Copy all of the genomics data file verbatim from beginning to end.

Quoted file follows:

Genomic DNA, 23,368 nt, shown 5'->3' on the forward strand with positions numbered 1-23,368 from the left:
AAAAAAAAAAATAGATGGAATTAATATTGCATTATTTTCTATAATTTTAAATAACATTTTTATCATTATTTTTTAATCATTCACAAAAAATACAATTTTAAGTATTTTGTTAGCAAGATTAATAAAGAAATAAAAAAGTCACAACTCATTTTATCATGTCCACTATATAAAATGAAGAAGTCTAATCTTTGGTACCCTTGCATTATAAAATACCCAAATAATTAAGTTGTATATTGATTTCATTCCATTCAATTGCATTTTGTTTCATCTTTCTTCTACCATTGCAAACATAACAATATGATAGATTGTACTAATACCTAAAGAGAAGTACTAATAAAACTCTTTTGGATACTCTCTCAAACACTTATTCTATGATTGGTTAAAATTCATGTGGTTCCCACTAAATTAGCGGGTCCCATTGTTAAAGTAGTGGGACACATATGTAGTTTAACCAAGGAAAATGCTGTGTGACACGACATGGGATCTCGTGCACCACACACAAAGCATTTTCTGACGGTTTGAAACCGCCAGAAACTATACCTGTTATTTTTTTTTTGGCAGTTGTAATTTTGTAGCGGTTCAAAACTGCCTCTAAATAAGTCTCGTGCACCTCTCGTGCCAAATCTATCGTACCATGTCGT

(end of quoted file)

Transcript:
Genomic DNA, 23,368 nt, shown 5'->3' on the forward strand with positions numbered 1-23,368 from the left:
AAAAAAAAAAATAGATGGAATTAATATTGCATTATTTTCTATAATTTTAAATAACATTTTTATCATTATTTTTTAATCATTCACAAAAAATACAATTTTAAGTATTTTGTTAGCAAGATTAATAAAGAAATAAAAAAGTCACAACTCATTTTATCATGTCCACTATATAAAATGAAGAAGTCTAATCTTTGGTACCCTTGCATTATAAAATACCCAAATAATTAAGTTGTATATTGATTTCATTCCATTCAATTGCATTTTGTTTCATCTTTCTTCTACCATTGCAAACATAACAATATGATAGATTGTACTAATACCTAAAGAGAAGTACTAATAAAACTCTTTTGGATACTCTCTCAAACACTTATTCTATGATTGGTTAAAATTCATGTGGTTCCCACTAAATTAGCGGGTCCCATTGTTAAAGTAGTGGGACACATATGTAGTTTAACCAAGGAAAATGCTGTGTGACACGACATGGGATCTCGTGCACCACACACAAAGCATTTTCTGACGGTTTGAAACCGCCAGAAACTATACCTGTTATTTTTTTTTTGGCAGTTGTAATTTTGTAGCGGTTCAAAACTGCCTCTAAATAAGTCTCGTGCACCTCTCGTGCCAAATCTATCGTACCATGTCGT